quashall the September 29, 2005 deposition notices. Defendants explained in the motionwhyPlaintiffs were not entitled to conduct discovery into their contempt allegationsand why theirIT security discovery was duplicative and cumulative of the vast discovery alreadyobtainedduring the 59-day evidentiary hearing held in the summer of 2005. Defendantsfurtherestablished that Plaintiffs were not entitled to conduct perpetual, continuing ITsecuritydiscovery after the hearing record had been closed. See Protective Order Motion,at 2-10.Defendants also explained that Interiors OIG could not reasonably be expected to
 designate aRule 30(b)(6) witness with knowledge about an investigation being conducted byNARAs
Inspector General. See id. at 12-13. Finally, Defendants explained that Plaintiffsshould notbe permitted to take the deposition of the Secretary of the Interior because high-rankinggovernment officials cannot be deposed absent extraordinary circumstances, notpresent here.Id. at 13-14.On January 16, 2007, the Court denied Defendants Protective Order Motion. See
Order (Dkt. No. 3283) (January 16, 2007 Order). The Court denied the motion
 withoutexplanation, listing it among a number of pending motions that were being deniedby the same
Order. Included in this list of denied motions was Plaintiffs Contempt Motion.
On March 8, 2007, Plaintiffs counsel inquired by telephone whether Defendants
 wouldmake Mr. Jensen and the OIG Rule 30(b)(6) witness available for deposition, inlight of theCourts January 16, 2007 Order. Defendants counsel informed Plaintiffs that
 Defendants4believed that their Protective Order Motion was denied on January 16, 2007 becausethediscovery sought in 2005 was now moot with the Courts denial of Plaintiffs
 ContemptMotion and the appellate vacatur of the IT security injunction. Thus, Defendants
 counselindicated that the witnesses would not be made available for deposition.On March 9, 2007, Plaintiffs filed their Motion to Compel. It is unclear whetherPlaintiffs now seek to conduct the depositions of all nine Interior officials
 including theSecretary of the Interior and the Rule 30(b)(6) deposition of OIG, that were the
 subject of theSeptember 29, 2005 deposition notices, or whether they have now limited theirdemand to Mr.Jensen and the OIG Rule 30(b)(6) deposition. The proposed order attached to theirMotion toCompel would only order the latter, but the rhetoric of their Motion to Compel isbroader. See,e.g., Motion to Compel at 1-2 ([I]t is now necessary to order Interior defendants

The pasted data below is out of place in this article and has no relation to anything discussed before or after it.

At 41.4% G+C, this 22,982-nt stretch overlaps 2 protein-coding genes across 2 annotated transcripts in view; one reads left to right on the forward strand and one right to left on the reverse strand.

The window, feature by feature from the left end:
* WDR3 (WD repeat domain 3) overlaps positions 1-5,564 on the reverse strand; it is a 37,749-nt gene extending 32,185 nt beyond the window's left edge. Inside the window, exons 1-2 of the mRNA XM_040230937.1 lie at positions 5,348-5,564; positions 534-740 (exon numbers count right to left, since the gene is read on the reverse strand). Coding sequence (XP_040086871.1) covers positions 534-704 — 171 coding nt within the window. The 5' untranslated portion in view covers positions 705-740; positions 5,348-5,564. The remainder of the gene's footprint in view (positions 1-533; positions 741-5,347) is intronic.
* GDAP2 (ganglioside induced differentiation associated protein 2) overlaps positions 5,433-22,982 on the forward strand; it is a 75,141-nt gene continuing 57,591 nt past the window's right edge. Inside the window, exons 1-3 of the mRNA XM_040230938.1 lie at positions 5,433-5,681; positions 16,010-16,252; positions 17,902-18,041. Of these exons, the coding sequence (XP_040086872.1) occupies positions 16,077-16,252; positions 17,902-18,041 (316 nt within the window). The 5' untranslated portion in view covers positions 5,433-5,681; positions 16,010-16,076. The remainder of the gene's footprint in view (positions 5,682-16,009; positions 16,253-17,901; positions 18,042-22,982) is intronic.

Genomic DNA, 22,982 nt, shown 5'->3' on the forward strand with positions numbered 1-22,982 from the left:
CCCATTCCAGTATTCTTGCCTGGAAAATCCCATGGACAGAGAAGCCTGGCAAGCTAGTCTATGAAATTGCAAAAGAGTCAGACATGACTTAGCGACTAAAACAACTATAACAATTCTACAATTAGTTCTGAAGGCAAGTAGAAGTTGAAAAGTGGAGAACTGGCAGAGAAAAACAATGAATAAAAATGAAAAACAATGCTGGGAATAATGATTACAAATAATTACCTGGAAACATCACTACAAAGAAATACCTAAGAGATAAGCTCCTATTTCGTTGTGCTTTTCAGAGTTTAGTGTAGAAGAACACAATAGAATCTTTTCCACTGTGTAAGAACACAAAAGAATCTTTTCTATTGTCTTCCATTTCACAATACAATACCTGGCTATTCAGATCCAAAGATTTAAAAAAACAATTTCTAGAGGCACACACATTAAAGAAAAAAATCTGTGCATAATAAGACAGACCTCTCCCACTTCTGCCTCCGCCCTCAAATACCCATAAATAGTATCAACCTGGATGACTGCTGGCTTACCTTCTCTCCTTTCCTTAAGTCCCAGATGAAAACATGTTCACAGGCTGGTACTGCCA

under Rule26(c) to produce each named individual for deposition . . . . [T]he governments
 continuedrefusal to produce the noticed individuals makes this motion necessary.).
ARGUMENTI. The Discovery Plaintiffs Seek is MootDefendants interpretation of the Courts January 16, 2007 Order that
Protective Order Motion was denied because it was moot is entirely reasonable
 under thecircumstances. In the very same order denying Defendants Protective Order Motion,
 theCourt also denied Plaintiffs Contempt Motion. Plaintiffs had informed Defendants
 in 2005that the allegations in their Contempt Motion would be explored in all of thenoticeddepositions and that three of the noticed depositions including that of Mr.
 Jensen would be
limited to that issue. See Attachment A. Three of the seven subject areas in theRule 30(b)(6)deposition notice also related to their contempt allegations. The Courts denial
 of the Contempt5Motion would seem to render discovery into contempt allegations contained withinthe motionmoot.With regard to IT security discovery, it is also reasonable to conclude that theProtective Order Motion was denied as moot. Defendants had already produced amassiveamount of IT security discovery and testimony in connection with the IT securityhearing in